Do you have advice for healthcare facilities that have not experienced an outbreak?
The role of the water safety group is very important. The governance of this group and the roles and responsibilities of members should be clearly defined. Legionella risk assessments should be kept up to date and action plans developed from any findings, along with a water management plan. All sources of water in hospitals should be considered by the water safety group and it should also have clinical representation. Schematics of the water system should be available and I would also recommend having a supply of point of use filters so these can be rapidly fitted during an incident.
For more information on Dr. Inkster’s experience, please see her published works below:
Inkster T, Peters C, Wafer T, Holloway D, Makin T. Investigation and control of an outbreak due to contaminated hospital water system, identified following a rare case of Cupriavidus pauculus bacteraemia. J Hosp Infect. 2021 May;111:53-64. doi: 10.1016/j.jhin.2021.02.001. PMID: 33926650.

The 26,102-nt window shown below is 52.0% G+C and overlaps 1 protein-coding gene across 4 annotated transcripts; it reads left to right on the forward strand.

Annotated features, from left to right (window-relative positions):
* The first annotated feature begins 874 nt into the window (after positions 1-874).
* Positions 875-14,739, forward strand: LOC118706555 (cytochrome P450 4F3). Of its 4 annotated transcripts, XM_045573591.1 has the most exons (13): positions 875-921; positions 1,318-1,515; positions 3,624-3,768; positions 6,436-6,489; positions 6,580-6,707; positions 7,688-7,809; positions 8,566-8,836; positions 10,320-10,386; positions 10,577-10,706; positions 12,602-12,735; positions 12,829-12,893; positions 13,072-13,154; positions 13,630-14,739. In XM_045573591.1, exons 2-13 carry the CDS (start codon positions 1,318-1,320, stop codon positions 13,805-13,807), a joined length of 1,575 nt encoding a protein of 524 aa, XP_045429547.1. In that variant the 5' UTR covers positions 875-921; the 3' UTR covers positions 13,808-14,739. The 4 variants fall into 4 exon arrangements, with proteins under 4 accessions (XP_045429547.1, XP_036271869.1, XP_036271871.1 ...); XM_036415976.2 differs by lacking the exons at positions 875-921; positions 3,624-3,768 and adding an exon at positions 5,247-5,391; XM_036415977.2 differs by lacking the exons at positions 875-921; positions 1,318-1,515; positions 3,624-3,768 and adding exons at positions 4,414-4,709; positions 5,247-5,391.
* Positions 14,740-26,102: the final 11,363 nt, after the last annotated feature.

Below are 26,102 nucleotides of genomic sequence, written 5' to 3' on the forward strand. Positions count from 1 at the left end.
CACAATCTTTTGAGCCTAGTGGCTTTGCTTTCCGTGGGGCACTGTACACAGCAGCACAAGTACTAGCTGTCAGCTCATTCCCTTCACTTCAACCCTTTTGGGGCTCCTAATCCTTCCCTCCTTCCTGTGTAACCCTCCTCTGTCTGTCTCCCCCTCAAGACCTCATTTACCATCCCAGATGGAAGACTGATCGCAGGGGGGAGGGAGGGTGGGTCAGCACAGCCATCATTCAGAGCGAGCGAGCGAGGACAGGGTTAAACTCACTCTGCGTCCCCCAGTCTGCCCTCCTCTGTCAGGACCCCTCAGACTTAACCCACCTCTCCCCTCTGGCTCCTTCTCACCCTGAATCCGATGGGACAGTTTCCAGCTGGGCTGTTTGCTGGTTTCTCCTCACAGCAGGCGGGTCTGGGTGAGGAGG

Inkster T, Peters C, Seagar AL, Holden MTG, Laurenson IF. Investigation of two cases of Mycobacterium chelonae infection in haemato-oncology patients using whole-genome sequencing and a potential link to the hospital water supply. J Hosp Infect. 2021 Aug;114:111-116. doi: 10.1016/j.jhin.2021.04.028. Epub 2021 May 1. PMID: 33945838.
Inkster T, Weinbren M. Is it time for water and drainage standards to be part of the accreditation process for haemato-oncology units? Clin Microbiol Infect. 2021 Dec;27(12):1721-1723. doi: 10.1016/j.cmi.2021.08.011. Epub 2021 Aug 14. PMID: 34400342.
Inkster T, Wilson G, Black J, Mallon J, Connor M, Weinbren M. Cupriavidus spp and other waterborne organisms in healthcare water systems across the United Kingdom. J Hosp Infect. 2022 Feb 15:S0195-6701(22)00043-3. doi: 10.1016/j.jhin.2022.02.003. Epub ahead of print. PMID: 35181399.
Thank you for your interest. We will be in touch soon.
Dr Teresa Inkster